/28 Leisure Time

Peter Bialobrzeski


Thus a typical German feeling for landscape devel- oped, filled with all our romantic notions. We always see the German countryside through a special prism that turns it into the landscape of the soul — with all the ambivalence that implies, since our less admirable fears are there as well. But what is important is that
it is never the same picture. That too is okay, because at least the right questions remain open as long as the fragmentation persists.
Edgar Reitz, Die Zeit, December 2004

Heimat —
I always used to head south. Later I photographed the South East — India, Nepal, Burma, Thailand,
and then the megacities of the Asian tiger economies. There I could trust myself to give vent to my fascina- tion and even find things beautiful.

Around the same time, German photography devel- oped a taste for garage doors, cardboard boxes, and pale, pimply young managers rendered with suppos- edly critical detachment. The pictures purported to be documentary and objective. To advocates of the style, any emotion was suspect, any touch of beauty a betrayal of the supposedly new German photogra- phy. And indeed it suited the new era. The companies of the New Economy and their journalist beaters dis- covered the apparent “authenticity” for themselves, thereby conferring a kind of credibility on themselves without realizing that they could no longer sell any- thing as old wine in old bottles. Of course, even New German Photography, whose pioneers justly attacked reach-me-down pictorial concepts with their pictures, is nothing more than an aesthetic pattern.

Later, pasty-faced young people were displayed on hoardings outside the window of my studio in Ham- burg, advertising for a large German company. This was the first time the idea occurred to me to photo- graph something “beautiful”, though it did not have to be beautiful — the German Landscape. What clinched it was my appointment to a post at the HfK art college in Bremen in 2002, which meant I would have to spend at least eight months of the year in Germany.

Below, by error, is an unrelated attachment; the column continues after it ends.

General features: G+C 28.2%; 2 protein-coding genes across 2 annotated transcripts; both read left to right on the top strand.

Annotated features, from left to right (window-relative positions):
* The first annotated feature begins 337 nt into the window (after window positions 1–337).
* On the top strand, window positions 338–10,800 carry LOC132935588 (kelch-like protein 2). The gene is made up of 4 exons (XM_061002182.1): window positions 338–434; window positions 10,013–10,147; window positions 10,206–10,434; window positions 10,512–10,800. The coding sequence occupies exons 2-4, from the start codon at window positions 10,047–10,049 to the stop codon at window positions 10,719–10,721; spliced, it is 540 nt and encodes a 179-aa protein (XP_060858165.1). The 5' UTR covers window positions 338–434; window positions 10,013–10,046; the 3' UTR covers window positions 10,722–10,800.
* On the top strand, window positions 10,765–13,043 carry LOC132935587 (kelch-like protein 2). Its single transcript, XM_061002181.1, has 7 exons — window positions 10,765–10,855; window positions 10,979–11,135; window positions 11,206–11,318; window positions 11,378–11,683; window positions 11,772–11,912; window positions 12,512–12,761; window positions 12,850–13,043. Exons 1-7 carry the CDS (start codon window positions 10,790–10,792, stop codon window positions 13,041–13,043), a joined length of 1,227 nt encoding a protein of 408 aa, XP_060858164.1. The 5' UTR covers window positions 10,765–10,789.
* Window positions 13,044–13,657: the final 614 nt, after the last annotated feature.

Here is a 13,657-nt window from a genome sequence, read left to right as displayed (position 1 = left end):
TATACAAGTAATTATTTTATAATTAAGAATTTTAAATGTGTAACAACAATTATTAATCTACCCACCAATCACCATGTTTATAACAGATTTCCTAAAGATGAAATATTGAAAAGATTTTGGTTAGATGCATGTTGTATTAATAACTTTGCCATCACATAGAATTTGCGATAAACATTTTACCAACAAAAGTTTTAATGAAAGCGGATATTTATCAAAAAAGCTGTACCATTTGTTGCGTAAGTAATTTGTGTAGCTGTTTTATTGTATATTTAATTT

It therefore seemed like a good idea to get cracking with the job late that summer. I wanted to be clear in my mind what my relationship with my image of Ger- many is, the country that shaped me emotionally and culturally — in short, my home country. It may seem a little conservative, but the paintings of Caspar David Friedrich have influenced my notions of “German Landscape” more than those of Anselm Kiefer. And the Monk by the Sea is for me the quintessential visual rendering of the German landscape of the soul. Depressive and immensely full of hope.

Supposedly the first “modern” picture, it corresponds to the discovery of my own “photographic mod- ernism” — the pictures of American color photogra- pher Joel Sternfeld. His American Prospects in 1987 was largely responsible for my decision to abandon black-and-white photography. In the pictorial scheme for Heimat, mention is made of both Friedrich and Sternfeld, as well as various other contemporaries. That is intentional and meant as a tribute. But mine is a different theme — my photographs are projection surfaces ofpost-postmodernist man’s yearning for nature, though the silence is no longer the preserve 7 of the solitary figure. There are always other people there, in red Goretex jackets. But when you look at the pictures, it’s not a problem — in fact, quite the contrary. It is the figures and their distribution on the surface that turn the photos into pictures. That is what distinguishes the sensation you get on look- ing at a real landscape from looking at a picture. Although superficially documentary, with a sort of critical look (tourism and all that), the pictures are nonetheless “beautiful” as aesthetic statements. But if you probe further, they raise all sorts of questions for everyone that cannot be explained by esthetics alone.

Having a “home” means having roots, which is not the same as being rooted to the spot. The earth that contains the roots determines the code but not the substance. So Heimat is not a book about Germany as a homeland but sketches in a picture that, over and beyond the darkness of the past, reunification and the “German disease,” captures a personal piece of visual and cultural history.

Peter Bialobrzeski